I remember buying my first car phone. It came with a portable pack the size of a video recorder that I wore on a strap. It was cumbersome and filled only one purpose–saving me from carrying a pocket full of quarters for the pay phones. Recently I attended a seminar sponsored by the local Bar Association on the use of iPads and Tablets in the practice of law. Attorney Ken Laska, a little longer in the tooth than me, did a marvelous job of educating us on the myriad uses these devices can provide. Ken no longer carries files to court or the traditional yellow legal pad. Relying on applications like iAnnotate and Evernote, his iPad is his instant access to all relevant data.
Laska and lawyers are no different than most professions. From waiters in your favorite restaurants to your physician, we have all become accustomed to the use of smartphones and tablets to store and access information. While many use these devices to provide constant commentary on their private lives through Instagram Twitter, Facebook, Snapchat, Vimeo and many other apps, many users protect the privacy of their stored personal information with screen locks and elaborate passwords.
All of this evolution in digital life has created new privacy concerns that recently collided with the Fourth Amendment to the U. S. Constitution. In 1789 James Madison introduced the Amendment to Congress, raising restrictions on government’s ability to conduct searches and seizures. Data was collected in books and letters. The idea that a device could hold a library containing thousands of pages of documents, photos, videos and all manner of personal information was as foreign as space travel. Yet it was this part of the Bill of Rights that Chief Justice Roberts relied upon in delivering the opinion of the Court in Riley v. California, ruling that the police may not search digital information on a cell phone of a lawfully arrested person without a search warrant. The fact that it was Roberts, the conservative, who authored this landmark decision demonstrates how strongly the Justices felt about protecting the privacy interests of smartphone users.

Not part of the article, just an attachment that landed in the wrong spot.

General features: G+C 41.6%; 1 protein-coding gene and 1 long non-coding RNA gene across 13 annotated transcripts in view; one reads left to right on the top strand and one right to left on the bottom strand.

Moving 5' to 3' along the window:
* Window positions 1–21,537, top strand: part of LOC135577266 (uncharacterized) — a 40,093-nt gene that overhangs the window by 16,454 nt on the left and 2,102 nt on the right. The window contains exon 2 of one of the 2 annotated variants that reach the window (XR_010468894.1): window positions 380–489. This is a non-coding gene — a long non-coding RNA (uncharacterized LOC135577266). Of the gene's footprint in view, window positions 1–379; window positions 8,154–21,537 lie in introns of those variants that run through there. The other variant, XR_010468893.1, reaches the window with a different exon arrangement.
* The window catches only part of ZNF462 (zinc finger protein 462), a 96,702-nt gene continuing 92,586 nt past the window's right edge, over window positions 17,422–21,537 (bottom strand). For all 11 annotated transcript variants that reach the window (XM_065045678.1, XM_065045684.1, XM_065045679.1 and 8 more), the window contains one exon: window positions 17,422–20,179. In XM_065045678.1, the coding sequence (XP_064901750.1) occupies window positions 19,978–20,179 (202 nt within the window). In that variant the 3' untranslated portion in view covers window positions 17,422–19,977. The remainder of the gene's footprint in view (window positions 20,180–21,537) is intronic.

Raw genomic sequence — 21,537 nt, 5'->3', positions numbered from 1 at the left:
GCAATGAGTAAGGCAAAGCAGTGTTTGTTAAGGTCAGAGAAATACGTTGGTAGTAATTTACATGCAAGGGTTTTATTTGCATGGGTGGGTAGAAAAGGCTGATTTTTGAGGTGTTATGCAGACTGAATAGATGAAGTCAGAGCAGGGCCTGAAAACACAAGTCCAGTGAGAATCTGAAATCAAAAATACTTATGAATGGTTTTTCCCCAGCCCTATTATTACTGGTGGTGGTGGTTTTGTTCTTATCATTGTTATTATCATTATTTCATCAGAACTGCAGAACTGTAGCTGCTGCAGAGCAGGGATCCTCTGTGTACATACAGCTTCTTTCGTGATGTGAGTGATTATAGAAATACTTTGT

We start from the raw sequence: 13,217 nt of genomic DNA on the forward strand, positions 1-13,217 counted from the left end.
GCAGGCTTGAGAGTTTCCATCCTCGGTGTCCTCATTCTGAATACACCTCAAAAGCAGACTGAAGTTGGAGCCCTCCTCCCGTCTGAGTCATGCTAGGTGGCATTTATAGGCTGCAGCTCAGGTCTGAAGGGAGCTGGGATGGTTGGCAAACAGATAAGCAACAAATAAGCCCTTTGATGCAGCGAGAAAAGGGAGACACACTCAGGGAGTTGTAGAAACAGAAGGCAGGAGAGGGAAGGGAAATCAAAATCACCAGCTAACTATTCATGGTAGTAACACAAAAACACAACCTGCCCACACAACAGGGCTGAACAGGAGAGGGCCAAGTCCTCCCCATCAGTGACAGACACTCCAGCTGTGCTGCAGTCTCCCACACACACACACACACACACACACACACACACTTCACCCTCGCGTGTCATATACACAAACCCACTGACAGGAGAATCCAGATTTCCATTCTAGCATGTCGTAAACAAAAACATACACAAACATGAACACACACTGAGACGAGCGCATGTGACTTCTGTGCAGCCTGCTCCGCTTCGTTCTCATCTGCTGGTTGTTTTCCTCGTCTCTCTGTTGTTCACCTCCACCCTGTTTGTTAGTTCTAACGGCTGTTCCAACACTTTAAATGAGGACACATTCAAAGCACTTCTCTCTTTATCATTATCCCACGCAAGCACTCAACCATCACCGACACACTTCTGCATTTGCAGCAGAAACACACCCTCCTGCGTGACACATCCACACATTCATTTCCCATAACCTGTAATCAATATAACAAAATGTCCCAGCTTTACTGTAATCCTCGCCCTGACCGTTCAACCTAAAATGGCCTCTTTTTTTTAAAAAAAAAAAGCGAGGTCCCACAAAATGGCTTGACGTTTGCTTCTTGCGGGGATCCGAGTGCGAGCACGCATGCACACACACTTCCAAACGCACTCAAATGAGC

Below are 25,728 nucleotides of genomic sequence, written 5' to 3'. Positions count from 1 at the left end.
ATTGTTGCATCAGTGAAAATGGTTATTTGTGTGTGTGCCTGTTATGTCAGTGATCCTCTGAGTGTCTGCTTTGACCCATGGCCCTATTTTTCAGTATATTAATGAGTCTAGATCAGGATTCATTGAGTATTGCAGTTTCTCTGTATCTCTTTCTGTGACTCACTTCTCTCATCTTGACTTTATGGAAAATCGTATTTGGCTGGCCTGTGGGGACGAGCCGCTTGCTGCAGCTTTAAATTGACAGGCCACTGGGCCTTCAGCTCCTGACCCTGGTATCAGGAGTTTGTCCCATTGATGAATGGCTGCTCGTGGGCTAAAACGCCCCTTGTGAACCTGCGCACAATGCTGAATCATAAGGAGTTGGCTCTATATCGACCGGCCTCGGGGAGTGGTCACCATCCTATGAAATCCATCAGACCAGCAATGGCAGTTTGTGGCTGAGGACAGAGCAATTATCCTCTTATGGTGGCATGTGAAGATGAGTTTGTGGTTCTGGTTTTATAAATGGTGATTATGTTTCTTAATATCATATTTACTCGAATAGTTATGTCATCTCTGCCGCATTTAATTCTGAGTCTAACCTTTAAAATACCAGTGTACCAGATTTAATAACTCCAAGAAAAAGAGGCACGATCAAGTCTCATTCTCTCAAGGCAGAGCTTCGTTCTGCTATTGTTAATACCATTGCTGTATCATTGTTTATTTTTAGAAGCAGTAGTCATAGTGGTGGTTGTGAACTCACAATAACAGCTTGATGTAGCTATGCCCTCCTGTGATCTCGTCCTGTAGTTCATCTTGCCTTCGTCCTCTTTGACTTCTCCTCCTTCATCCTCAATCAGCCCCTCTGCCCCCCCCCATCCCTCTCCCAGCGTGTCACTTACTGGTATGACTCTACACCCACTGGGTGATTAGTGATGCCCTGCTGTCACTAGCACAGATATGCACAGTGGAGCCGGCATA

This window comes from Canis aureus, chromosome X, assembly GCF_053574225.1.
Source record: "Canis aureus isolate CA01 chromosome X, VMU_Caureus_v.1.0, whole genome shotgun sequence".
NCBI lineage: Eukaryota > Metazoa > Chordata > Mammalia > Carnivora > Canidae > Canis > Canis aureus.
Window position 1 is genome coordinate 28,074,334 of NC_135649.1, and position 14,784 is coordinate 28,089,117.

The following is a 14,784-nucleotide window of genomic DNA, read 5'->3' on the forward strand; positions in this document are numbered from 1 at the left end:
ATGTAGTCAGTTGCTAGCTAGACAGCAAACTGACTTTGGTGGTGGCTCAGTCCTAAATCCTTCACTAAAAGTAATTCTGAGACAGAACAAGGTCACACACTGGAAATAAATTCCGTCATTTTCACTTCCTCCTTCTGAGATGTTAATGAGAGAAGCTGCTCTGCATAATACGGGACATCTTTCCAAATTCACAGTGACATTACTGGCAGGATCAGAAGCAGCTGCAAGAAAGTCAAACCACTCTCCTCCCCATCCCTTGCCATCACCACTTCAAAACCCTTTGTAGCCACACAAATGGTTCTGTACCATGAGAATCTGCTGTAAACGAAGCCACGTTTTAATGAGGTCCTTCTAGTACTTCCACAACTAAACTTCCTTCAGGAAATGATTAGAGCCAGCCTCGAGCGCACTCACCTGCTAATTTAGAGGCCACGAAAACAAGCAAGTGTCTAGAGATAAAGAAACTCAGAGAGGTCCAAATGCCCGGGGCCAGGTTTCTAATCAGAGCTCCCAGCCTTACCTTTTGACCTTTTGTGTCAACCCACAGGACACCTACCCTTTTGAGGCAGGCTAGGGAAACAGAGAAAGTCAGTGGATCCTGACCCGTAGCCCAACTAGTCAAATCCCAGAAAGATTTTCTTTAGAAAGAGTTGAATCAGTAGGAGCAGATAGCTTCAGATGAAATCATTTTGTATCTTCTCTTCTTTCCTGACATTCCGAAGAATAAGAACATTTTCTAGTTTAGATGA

Traditionally the Court has allowed warrantless searches conducted following a lawful arrest. These searches have been limited to the area within an arrestee’s immediate control, for the protection of officers or to prevent the destruction of evidence. That permissive search area has been extended to a cigarette pack found on an arrestee’s person and the passenger compartment of the vehicle within reach of an unsecured arrestee. None of those three recognized exceptions to the Amendment’s warrant requirement were found to be justification for the warrantless inspection of the digital data on a seized phone.
The ruling noted that a phone cannot be considered potentially a weapon or a means to effectuate an escape. Officers can conduct a cursory inspection to determine that; but can no longer access the stored data. The Court rejected arguments that the phone’s content can be remotely wiped or encrypted. Police can either isolate the phone in a protective bag or power it down and disconnect the battery. The Court noted that cellphones differ in both a “quantitative and qualitative sense from other objects that may be kept on an arrestee’s person” citing the numerous tasks that these mini-computers can perform. The fact that the data reviewed on a phone may be stored on a remote server also means that any such search may extend far beyond the phone itself.
While acknowledging that the ruling will have some limiting impact on law enforcement efforts to thwart crime, it does not mean that cellphones are exempt from searches. It merely means that a warrant is first required. To obtain that warrant officers will have to convince a neutral, detached magistrate that there are reasonable grounds to believe the phone contains evidence of a crime; the same process followed in applying for any other type of search warrant.